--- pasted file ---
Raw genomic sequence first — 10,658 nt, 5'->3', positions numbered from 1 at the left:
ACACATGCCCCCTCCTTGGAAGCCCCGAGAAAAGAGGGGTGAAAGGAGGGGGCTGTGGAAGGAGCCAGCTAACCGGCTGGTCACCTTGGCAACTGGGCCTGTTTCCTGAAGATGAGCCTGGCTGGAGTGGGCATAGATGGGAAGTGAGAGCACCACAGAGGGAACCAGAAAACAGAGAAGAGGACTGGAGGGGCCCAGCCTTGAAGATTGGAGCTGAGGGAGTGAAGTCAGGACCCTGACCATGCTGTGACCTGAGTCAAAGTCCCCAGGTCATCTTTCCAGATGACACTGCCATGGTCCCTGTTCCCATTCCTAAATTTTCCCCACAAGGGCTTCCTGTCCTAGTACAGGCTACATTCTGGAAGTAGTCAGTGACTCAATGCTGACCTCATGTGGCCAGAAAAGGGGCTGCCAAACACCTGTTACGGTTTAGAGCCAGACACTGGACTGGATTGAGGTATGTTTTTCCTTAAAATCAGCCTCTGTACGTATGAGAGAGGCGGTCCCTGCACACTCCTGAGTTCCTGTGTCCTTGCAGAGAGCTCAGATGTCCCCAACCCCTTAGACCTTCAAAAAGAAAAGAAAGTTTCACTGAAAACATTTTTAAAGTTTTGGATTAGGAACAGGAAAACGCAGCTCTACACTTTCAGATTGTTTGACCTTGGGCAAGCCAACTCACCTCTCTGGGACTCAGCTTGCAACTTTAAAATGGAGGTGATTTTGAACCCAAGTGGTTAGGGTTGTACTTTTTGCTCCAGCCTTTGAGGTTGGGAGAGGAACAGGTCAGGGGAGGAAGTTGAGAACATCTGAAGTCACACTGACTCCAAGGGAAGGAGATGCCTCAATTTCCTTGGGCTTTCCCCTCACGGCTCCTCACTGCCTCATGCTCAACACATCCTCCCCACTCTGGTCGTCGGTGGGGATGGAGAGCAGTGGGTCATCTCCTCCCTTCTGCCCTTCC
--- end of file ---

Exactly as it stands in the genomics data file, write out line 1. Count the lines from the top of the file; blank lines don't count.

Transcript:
Raw genomic sequence first — 10,658 nt, 5'->3', positions numbered from 1 at the left: